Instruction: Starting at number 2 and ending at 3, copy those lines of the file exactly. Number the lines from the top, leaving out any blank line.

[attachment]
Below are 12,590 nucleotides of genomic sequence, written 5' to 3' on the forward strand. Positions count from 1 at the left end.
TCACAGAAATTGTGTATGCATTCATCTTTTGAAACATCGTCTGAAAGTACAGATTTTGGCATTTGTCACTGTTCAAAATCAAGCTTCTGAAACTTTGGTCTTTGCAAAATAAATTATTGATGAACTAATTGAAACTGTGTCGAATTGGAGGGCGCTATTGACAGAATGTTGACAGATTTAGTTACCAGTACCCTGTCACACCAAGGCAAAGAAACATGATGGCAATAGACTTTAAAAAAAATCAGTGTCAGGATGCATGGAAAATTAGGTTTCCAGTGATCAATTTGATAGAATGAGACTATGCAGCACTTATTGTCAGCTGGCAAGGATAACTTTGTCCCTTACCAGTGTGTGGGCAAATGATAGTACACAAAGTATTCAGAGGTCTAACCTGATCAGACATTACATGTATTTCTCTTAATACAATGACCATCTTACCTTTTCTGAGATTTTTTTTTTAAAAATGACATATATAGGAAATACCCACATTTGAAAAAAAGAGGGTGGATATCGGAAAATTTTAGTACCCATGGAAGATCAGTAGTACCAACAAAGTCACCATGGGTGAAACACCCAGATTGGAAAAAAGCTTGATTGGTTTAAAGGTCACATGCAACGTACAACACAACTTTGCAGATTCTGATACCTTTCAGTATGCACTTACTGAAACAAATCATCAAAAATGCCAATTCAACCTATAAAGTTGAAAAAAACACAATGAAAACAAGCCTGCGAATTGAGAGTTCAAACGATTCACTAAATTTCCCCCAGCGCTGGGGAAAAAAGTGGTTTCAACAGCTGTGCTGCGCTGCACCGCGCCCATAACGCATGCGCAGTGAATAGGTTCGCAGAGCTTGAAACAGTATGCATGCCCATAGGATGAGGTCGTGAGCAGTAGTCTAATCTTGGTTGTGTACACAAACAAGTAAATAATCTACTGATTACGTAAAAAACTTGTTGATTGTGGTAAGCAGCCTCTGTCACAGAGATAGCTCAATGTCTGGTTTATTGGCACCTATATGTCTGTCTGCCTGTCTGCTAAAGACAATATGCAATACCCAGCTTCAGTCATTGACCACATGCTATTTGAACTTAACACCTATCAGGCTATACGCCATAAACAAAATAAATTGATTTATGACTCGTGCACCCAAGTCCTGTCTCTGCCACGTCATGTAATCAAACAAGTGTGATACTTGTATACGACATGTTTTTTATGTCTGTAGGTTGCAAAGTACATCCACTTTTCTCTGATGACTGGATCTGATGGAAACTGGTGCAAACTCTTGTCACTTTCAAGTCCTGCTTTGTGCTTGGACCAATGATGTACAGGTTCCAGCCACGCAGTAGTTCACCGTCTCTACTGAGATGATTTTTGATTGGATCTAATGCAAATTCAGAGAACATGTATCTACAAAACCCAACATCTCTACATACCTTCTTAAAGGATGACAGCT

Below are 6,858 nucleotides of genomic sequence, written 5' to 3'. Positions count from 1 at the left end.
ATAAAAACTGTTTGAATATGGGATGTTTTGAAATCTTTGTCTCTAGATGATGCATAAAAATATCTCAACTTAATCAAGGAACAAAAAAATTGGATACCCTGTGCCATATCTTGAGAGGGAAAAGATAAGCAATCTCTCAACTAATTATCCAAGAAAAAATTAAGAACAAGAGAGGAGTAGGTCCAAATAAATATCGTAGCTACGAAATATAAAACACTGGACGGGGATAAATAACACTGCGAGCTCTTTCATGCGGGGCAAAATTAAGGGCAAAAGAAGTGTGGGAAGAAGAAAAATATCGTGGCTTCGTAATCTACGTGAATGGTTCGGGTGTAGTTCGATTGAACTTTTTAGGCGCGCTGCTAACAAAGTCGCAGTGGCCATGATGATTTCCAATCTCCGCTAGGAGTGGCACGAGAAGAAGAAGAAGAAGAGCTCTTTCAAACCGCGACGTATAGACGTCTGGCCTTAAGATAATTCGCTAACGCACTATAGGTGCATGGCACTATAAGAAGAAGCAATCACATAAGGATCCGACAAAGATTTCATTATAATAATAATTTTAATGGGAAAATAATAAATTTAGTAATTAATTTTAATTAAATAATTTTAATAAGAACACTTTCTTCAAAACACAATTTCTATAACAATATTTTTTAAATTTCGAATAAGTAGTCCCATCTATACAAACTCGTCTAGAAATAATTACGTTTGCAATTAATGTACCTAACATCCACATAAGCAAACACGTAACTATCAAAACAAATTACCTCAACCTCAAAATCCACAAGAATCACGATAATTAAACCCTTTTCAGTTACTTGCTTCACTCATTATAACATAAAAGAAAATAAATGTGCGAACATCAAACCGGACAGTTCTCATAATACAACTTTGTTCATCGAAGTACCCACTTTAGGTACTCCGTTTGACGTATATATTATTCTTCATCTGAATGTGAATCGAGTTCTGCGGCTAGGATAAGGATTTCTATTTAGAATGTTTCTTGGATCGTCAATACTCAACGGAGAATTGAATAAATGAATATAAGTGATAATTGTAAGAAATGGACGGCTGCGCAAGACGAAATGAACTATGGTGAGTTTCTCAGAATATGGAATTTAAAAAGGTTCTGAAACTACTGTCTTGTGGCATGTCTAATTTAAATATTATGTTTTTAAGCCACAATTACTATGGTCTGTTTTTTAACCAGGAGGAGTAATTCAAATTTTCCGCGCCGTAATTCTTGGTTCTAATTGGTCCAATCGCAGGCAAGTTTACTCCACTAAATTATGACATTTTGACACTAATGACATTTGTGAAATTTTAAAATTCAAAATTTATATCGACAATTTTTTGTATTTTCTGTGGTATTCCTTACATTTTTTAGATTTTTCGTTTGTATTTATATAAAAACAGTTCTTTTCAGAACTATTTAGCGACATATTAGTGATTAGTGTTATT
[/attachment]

TCACAGAAATTGTGTATGCATTCATCTTTTGAAACATCGTCTGAAAGTACAGATTTTGGCATTTGTCACTGTTCAAAATCAAGCTTCTGAAACTTTGGTCTTTGCAAAATAAATTATTGATGAACTAATTGAAACTGTGTCGAATTGGAGGGCGCTATTGACAGAATGTTGACAGATTTAGTTACCAGTACCCTGTCACACCAAGGCAAAGAAACATGATGGCAATAGACTTTAAAAAAAATCAGTGTCAGGATGCATGGAAAATTAGGTTTCCAGTGATCAATTTGATAGAATGAGACTATGCAGCACTTATTGTCAGCTGGCAAGGATAACTTTGTCCCTTACCAGTGTGTGGGCAAATGATAGTACACAAAGTATTCAGAGGTCTAACCTGATCAGACATTACATGTATTTCTCTTAATACAATGACCATCTTACCTTTTCTGAGATTTTTTTTTTAAAAATGACATATATAGGAAATACCCACATTTGAAAAAAAGAGGGTGGATATCGGAAAATTTTAGTACCCATGGAAGATCAGTAGTACCAACAAAGTCACCATGGGTGAAACACCCAGATTGGAAAAAAGCTTGATTGGTTTAAAGGTCACATGCAACGTACAACACAACTTTGCAGATTCTGATACCTTTCAGTATGCACTTACTGAAACAAATCATCAAAAATGCCAATTCAACCTATAAAGTTGAAAAAAACACAATGAAAACAAGCCTGCGAATTGAGAGTTCAAACGATTCACTAAATTTCCCCCAGCGCTGGGGAAAAAAGTGGTTTCAACAGCTGTGCTGCGCTGCACCGCGCCCATAACGCATGCGCAGTGAATAGGTTCGCAGAGCTTGAAACAGTATGCATGCCCATAGGATGAGGTCGTGAGCAGTAGTCTAATCTTGGTTGTGTACACAAACAAGTAAATAATCTACTGATTACGTAAAAAACTTGTTGATTGTGGTAAGCAGCCTCTGTCACAGAGATAGCTCAATGTCTGGTTTATTGGCACCTATATGTCTGTCTGCCTGTCTGCTAAAGACAATATGCAATACCCAGCTTCAGTCATTGACCACATGCTATTTGAACTTAACACCTATCAGGCTATACGCCATAAACAAAATAAATTGATTTATGACTCGTGCACCCAAGTCCTGTCTCTGCCACGTCATGTAATCAAACAAGTGTGATACTTGTATACGACATGTTTTTTATGTCTGTAGGTTGCAAAGTACATCCACTTTTCTCTGATGACTGGATCTGATGGAAACTGGTGCAAACTCTTGTCACTTTCAAGTCCTGCTTTGTGCTTGGACCAATGATGTACAGGTTCCAGCCACGCAGTAGTTCACCGTCTCTACTGAGATGATTTTTGATTGGATCTAATGCAAATTCAGAGAACATGTATCTACAAAACCCAACATCTCTACATACCTTCTTAAAGGATGACAGCT

Below are 6,858 nucleotides of genomic sequence, written 5' to 3'. Positions count from 1 at the left end.